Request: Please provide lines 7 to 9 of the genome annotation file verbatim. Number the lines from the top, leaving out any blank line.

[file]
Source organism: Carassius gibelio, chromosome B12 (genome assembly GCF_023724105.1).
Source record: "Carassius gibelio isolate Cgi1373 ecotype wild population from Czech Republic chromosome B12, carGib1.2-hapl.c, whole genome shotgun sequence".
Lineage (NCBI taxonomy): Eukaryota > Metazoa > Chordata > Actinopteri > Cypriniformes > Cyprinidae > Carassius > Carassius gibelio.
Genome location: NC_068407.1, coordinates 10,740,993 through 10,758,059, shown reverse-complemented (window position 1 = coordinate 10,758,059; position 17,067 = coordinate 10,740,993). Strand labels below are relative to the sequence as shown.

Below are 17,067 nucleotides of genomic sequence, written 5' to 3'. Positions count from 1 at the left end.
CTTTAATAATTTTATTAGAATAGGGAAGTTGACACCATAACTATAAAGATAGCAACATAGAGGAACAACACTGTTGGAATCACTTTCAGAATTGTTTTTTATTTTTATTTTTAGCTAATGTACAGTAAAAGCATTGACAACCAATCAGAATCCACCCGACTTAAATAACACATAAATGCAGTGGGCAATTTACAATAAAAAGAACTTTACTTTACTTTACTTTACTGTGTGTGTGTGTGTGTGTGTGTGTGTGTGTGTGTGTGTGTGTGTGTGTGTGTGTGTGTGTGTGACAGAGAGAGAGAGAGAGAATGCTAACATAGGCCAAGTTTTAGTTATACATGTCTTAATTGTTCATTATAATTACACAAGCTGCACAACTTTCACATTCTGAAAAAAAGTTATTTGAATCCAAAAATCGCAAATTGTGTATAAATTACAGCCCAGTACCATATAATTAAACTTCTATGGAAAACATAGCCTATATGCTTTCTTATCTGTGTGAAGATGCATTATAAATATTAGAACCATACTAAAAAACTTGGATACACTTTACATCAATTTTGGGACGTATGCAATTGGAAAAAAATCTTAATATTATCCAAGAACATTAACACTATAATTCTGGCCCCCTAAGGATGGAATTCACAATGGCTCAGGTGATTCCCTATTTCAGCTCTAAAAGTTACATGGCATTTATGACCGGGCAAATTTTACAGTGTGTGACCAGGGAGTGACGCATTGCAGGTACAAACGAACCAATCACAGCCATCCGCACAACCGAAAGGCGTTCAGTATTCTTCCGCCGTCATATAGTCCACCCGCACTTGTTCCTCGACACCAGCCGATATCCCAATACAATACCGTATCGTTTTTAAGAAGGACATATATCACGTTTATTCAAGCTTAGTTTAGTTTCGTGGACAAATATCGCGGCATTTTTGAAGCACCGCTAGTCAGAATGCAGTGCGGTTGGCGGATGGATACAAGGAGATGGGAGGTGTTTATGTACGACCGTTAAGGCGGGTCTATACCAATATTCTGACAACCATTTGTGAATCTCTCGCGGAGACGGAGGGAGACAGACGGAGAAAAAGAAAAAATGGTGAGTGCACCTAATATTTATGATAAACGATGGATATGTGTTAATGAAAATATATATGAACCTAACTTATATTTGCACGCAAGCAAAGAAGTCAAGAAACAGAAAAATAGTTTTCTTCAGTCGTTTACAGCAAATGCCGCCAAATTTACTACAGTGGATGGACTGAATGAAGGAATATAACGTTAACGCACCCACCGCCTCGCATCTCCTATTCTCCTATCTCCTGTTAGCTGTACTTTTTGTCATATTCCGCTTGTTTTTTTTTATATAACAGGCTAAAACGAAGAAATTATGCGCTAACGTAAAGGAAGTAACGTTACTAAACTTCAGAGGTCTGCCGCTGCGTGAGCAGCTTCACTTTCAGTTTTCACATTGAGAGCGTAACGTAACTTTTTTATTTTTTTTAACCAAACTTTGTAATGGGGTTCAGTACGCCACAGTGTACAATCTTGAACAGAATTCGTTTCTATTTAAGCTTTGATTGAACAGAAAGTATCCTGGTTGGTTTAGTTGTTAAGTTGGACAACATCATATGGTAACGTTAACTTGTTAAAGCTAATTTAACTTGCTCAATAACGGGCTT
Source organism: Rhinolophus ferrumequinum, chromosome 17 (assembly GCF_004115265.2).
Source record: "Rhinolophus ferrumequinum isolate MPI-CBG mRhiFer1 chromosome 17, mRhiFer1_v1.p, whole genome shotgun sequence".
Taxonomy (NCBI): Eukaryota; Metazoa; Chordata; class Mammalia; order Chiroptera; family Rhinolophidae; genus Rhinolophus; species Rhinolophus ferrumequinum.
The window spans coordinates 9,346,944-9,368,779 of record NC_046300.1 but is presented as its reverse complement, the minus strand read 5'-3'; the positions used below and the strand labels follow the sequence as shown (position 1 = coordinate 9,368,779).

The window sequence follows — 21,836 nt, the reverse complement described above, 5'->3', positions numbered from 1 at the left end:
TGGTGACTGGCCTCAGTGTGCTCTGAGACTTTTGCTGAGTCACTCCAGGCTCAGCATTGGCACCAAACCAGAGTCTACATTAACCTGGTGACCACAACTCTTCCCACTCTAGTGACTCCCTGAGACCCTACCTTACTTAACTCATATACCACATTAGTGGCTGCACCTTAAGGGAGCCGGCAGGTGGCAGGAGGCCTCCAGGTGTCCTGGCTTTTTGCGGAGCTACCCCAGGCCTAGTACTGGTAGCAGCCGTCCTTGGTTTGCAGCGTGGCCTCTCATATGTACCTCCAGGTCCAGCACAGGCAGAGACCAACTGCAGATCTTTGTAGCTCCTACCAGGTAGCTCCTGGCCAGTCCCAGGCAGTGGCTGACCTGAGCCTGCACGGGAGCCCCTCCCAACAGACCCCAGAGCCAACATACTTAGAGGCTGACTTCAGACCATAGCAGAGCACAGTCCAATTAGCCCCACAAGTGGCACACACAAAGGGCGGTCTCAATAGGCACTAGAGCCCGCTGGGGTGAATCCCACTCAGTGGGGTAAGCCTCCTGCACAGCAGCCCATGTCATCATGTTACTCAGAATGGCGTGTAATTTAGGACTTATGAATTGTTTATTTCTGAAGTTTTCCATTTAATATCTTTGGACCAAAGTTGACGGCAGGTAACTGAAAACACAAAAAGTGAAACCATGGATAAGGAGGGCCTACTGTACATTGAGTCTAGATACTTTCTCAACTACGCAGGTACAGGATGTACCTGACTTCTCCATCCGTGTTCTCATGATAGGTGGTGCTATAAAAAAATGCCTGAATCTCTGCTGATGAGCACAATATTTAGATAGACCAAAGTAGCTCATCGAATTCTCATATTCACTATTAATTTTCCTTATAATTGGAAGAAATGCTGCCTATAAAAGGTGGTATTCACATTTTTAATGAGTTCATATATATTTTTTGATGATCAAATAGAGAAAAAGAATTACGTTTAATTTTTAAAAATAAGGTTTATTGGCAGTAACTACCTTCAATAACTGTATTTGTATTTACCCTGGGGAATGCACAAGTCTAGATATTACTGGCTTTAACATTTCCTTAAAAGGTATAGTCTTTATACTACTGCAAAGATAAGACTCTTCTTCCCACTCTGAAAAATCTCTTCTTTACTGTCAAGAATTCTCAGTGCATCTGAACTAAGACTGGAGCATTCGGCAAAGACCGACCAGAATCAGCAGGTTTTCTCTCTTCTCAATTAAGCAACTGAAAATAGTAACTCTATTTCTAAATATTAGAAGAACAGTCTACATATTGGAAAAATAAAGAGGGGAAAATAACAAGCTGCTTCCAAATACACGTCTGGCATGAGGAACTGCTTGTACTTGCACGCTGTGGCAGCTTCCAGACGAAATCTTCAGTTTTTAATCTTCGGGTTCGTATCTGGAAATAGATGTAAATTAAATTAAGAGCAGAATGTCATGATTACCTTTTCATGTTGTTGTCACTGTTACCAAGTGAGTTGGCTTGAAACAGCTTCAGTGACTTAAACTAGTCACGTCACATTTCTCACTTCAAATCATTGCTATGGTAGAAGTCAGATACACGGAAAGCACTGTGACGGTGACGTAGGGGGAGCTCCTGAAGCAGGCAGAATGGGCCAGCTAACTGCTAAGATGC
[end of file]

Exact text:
Source organism: Rhinolophus ferrumequinum, chromosome 17 (assembly GCF_004115265.2).
Source record: "Rhinolophus ferrumequinum isolate MPI-CBG mRhiFer1 chromosome 17, mRhiFer1_v1.p, whole genome shotgun sequence".
Taxonomy (NCBI): Eukaryota; Metazoa; Chordata; class Mammalia; order Chiroptera; family Rhinolophidae; genus Rhinolophus; species Rhinolophus ferrumequinum.